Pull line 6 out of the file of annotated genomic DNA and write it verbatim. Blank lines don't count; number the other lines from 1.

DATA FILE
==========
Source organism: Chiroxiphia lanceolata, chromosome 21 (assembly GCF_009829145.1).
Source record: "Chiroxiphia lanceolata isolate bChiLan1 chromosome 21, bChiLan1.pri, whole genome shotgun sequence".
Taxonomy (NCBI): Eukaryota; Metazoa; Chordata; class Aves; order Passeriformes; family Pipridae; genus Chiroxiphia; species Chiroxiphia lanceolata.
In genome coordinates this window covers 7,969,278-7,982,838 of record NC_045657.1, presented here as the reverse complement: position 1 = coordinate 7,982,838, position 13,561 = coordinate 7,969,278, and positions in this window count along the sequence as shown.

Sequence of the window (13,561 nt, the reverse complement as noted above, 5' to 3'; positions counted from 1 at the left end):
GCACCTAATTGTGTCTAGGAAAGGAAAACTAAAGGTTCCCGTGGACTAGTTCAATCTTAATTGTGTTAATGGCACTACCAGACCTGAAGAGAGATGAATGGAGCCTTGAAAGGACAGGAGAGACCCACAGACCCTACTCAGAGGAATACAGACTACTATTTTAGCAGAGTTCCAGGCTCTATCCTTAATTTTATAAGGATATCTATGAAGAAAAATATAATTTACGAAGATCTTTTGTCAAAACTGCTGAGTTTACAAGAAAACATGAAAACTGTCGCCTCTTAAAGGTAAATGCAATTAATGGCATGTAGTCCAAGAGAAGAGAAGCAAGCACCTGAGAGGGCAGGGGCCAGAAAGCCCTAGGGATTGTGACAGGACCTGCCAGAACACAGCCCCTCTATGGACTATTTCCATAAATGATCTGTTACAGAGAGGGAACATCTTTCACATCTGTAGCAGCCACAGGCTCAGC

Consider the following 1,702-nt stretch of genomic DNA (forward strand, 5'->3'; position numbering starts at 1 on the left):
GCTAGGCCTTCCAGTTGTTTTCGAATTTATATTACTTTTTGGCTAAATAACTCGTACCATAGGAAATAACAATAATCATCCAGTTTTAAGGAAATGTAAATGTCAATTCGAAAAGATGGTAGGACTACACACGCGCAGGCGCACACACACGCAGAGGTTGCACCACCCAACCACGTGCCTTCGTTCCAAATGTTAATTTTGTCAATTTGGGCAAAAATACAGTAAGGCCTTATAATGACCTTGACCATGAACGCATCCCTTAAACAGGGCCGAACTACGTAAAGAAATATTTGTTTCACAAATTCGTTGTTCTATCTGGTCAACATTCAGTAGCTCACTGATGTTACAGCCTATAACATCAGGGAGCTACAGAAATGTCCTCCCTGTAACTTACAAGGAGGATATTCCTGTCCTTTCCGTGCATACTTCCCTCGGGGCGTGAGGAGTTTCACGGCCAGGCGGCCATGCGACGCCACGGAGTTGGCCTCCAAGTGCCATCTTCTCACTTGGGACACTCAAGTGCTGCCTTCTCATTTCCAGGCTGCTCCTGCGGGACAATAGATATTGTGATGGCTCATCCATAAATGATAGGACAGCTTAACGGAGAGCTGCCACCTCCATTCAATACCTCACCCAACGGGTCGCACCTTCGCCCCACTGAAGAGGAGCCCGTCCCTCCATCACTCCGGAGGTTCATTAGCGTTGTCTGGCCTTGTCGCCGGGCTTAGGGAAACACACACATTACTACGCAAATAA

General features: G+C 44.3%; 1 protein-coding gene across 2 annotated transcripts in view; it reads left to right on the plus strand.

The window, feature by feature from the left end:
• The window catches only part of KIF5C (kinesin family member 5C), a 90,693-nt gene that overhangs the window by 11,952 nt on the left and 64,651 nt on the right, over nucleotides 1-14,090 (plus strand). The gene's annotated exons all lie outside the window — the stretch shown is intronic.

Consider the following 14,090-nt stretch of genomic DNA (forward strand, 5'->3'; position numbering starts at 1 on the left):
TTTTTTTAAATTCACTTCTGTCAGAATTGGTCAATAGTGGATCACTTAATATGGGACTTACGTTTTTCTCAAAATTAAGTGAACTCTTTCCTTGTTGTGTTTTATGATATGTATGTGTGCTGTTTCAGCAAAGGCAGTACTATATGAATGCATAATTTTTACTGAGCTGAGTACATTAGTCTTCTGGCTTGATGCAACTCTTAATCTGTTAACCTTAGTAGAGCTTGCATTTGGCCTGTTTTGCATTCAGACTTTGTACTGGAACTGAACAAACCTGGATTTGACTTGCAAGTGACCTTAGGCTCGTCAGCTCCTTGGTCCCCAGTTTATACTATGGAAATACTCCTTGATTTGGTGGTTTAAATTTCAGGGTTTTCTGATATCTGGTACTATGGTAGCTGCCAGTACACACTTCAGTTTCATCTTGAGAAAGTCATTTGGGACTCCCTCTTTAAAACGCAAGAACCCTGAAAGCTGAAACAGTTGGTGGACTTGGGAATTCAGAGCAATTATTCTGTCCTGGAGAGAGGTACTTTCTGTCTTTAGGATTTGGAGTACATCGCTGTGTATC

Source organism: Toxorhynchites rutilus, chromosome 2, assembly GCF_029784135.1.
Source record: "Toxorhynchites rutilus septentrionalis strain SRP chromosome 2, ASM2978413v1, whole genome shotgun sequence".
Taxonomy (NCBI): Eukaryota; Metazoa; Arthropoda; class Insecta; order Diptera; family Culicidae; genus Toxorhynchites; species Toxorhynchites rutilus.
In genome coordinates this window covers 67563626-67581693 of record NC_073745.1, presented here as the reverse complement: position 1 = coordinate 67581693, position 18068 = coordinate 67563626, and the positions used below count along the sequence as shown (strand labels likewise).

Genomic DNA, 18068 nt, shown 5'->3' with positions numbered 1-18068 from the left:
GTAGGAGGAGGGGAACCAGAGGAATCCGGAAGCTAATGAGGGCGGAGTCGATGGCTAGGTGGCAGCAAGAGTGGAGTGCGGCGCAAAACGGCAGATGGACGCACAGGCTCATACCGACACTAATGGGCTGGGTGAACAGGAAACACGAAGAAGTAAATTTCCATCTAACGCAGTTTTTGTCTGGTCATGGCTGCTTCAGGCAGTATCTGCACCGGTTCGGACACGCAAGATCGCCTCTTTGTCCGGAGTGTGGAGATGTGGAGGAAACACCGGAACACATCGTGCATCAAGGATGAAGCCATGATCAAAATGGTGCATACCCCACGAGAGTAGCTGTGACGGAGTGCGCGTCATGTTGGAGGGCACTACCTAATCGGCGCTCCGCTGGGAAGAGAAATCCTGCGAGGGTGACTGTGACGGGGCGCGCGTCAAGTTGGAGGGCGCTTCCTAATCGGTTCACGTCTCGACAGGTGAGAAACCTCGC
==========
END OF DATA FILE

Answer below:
GCACCTAATTGTGTCTAGGAAAGGAAAACTAAAGGTTCCCGTGGACTAGTTCAATCTTAATTGTGTTAATGGCACTACCAGACCTGAAGAGAGATGAATGGAGCCTTGAAAGGACAGGAGAGACCCACAGACCCTACTCAGAGGAATACAGACTACTATTTTAGCAGAGTTCCAGGCTCTATCCTTAATTTTATAAGGATATCTATGAAGAAAAATATAATTTACGAAGATCTTTTGTCAAAACTGCTGAGTTTACAAGAAAACATGAAAACTGTCGCCTCTTAAAGGTAAATGCAATTAATGGCATGTAGTCCAAGAGAAGAGAAGCAAGCACCTGAGAGGGCAGGGGCCAGAAAGCCCTAGGGATTGTGACAGGACCTGCCAGAACACAGCCCCTCTATGGACTATTTCCATAAATGATCTGTTACAGAGAGGGAACATCTTTCACATCTGTAGCAGCCACAGGCTCAGC